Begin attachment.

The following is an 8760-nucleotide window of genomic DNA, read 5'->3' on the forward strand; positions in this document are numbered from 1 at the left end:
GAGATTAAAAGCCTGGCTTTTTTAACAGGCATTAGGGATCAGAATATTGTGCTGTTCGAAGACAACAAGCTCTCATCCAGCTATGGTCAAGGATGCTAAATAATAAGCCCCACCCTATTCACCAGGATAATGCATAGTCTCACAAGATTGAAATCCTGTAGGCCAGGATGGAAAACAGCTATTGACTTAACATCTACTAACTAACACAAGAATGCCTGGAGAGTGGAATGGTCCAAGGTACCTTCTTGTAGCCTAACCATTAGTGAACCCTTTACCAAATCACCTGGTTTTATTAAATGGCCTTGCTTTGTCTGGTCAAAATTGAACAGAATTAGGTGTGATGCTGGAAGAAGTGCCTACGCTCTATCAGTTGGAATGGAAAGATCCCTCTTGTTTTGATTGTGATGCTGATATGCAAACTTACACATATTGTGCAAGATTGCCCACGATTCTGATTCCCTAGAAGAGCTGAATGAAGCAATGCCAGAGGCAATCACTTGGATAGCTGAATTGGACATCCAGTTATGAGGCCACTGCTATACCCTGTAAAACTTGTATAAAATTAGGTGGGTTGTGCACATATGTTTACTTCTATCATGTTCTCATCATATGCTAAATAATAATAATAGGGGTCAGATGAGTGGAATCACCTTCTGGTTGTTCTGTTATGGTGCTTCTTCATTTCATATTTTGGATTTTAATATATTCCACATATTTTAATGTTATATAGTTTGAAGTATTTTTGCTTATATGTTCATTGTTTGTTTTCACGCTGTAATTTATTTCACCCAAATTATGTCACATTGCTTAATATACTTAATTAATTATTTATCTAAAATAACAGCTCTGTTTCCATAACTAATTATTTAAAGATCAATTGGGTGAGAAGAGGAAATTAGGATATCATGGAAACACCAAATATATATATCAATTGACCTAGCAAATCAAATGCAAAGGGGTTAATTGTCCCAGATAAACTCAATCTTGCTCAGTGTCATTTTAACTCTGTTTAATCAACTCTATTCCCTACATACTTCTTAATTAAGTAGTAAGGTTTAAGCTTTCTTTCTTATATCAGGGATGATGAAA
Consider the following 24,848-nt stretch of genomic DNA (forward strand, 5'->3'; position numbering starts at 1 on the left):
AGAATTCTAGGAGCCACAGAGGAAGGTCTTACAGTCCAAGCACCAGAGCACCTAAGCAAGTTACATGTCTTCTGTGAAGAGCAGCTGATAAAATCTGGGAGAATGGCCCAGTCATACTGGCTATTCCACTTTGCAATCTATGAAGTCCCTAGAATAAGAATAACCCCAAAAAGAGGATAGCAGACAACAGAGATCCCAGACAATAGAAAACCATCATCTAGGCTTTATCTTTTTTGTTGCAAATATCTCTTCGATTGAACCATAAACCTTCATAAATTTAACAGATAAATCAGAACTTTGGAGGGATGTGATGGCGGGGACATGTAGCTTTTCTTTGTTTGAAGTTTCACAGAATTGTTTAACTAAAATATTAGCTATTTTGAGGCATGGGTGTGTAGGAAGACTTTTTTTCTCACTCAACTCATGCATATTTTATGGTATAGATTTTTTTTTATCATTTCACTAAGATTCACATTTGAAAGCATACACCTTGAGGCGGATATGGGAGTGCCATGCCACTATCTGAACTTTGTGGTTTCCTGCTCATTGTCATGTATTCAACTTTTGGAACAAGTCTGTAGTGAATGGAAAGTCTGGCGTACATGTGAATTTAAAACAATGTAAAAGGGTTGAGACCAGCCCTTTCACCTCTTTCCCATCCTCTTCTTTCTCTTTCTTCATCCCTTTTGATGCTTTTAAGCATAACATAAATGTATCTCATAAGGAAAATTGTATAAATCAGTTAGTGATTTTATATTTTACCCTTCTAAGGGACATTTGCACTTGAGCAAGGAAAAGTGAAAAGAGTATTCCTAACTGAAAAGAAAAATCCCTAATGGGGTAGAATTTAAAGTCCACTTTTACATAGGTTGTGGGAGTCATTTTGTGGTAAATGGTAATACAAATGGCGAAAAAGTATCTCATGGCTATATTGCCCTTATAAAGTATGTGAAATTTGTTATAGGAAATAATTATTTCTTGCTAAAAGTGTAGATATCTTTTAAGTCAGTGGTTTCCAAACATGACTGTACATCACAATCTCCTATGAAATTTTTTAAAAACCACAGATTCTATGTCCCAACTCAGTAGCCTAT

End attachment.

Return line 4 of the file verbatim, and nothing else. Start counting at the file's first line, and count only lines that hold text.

AGAATTCTAGGAGCCACAGAGGAAGGTCTTACAGTCCAAGCACCAGAGCACCTAAGCAAGTTACATGTCTTCTGTGAAGAGCAGCTGATAAAATCTGGGAGAATGGCCCAGTCATACTGGCTATTCCACTTTGCAATCTATGAAGTCCCTAGAATAAGAATAACCCCAAAAAGAGGATAGCAGACAACAGAGATCCCAGACAATAGAAAACCATCATCTAGGCTTTATCTTTTTTGTTGCAAATATCTCTTCGATTGAACCATAAACCTTCATAAATTTAACAGATAAATCAGAACTTTGGAGGGATGTGATGGCGGGGACATGTAGCTTTTCTTTGTTTGAAGTTTCACAGAATTGTTTAACTAAAATATTAGCTATTTTGAGGCATGGGTGTGTAGGAAGACTTTTTTTCTCACTCAACTCATGCATATTTTATGGTATAGATTTTTTTTTATCATTTCACTAAGATTCACATTTGAAAGCATACACCTTGAGGCGGATATGGGAGTGCCATGCCACTATCTGAACTTTGTGGTTTCCTGCTCATTGTCATGTATTCAACTTTTGGAACAAGTCTGTAGTGAATGGAAAGTCTGGCGTACATGTGAATTTAAAACAATGTAAAAGGGTTGAGACCAGCCCTTTCACCTCTTTCCCATCCTCTTCTTTCTCTTTCTTCATCCCTTTTGATGCTTTTAAGCATAACATAAATGTATCTCATAAGGAAAATTGTATAAATCAGTTAGTGATTTTATATTTTACCCTTCTAAGGGACATTTGCACTTGAGCAAGGAAAAGTGAAAAGAGTATTCCTAACTGAAAAGAAAAATCCCTAATGGGGTAGAATTTAAAGTCCACTTTTACATAGGTTGTGGGAGTCATTTTGTGGTAAATGGTAATACAAATGGCGAAAAAGTATCTCATGGCTATATTGCCCTTATAAAGTATGTGAAATTTGTTATAGGAAATAATTATTTCTTGCTAAAAGTGTAGATATCTTTTAAGTCAGTGGTTTCCAAACATGACTGTACATCACAATCTCCTATGAAATTTTTTAAAAACCACAGATTCTATGTCCCAACTCAGTAGCCTAT